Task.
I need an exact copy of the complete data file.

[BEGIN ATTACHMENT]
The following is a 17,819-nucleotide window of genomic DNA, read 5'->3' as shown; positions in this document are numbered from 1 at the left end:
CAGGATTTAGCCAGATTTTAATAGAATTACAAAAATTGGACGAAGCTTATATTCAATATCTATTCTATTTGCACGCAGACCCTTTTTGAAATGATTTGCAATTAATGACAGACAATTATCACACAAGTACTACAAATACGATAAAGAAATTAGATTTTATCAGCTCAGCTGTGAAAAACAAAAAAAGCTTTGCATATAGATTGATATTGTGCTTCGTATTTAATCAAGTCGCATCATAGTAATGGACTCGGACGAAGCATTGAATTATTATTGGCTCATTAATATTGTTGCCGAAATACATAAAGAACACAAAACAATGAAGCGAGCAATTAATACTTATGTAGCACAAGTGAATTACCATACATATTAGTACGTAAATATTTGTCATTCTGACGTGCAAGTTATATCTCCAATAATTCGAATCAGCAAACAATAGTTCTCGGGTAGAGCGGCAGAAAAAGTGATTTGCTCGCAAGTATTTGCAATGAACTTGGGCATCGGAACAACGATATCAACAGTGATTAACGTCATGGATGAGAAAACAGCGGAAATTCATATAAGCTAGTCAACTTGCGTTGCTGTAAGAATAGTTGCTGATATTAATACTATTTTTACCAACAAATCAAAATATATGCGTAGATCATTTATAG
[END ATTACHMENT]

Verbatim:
The following is a 17,819-nucleotide window of genomic DNA, read 5'->3' as shown; positions in this document are numbered from 1 at the left end:
CAGGATTTAGCCAGATTTTAATAGAATTACAAAAATTGGACGAAGCTTATATTCAATATCTATTCTATTTGCACGCAGACCCTTTTTGAAATGATTTGCAATTAATGACAGACAATTATCACACAAGTACTACAAATACGATAAAGAAATTAGATTTTATCAGCTCAGCTGTGAAAAACAAAAAAAGCTTTGCATATAGATTGATATTGTGCTTCGTATTTAATCAAGTCGCATCATAGTAATGGACTCGGACGAAGCATTGAATTATTATTGGCTCATTAATATTGTTGCCGAAATACATAAAGAACACAAAACAATGAAGCGAGCAATTAATACTTATGTAGCACAAGTGAATTACCATACATATTAGTACGTAAATATTTGTCATTCTGACGTGCAAGTTATATCTCCAATAATTCGAATCAGCAAACAATAGTTCTCGGGTAGAGCGGCAGAAAAAGTGATTTGCTCGCAAGTATTTGCAATGAACTTGGGCATCGGAACAACGATATCAACAGTGATTAACGTCATGGATGAGAAAACAGCGGAAATTCATATAAGCTAGTCAACTTGCGTTGCTGTAAGAATAGTTGCTGATATTAATACTATTTTTACCAACAAATCAAAATATATGCGTAGATCATTTATAG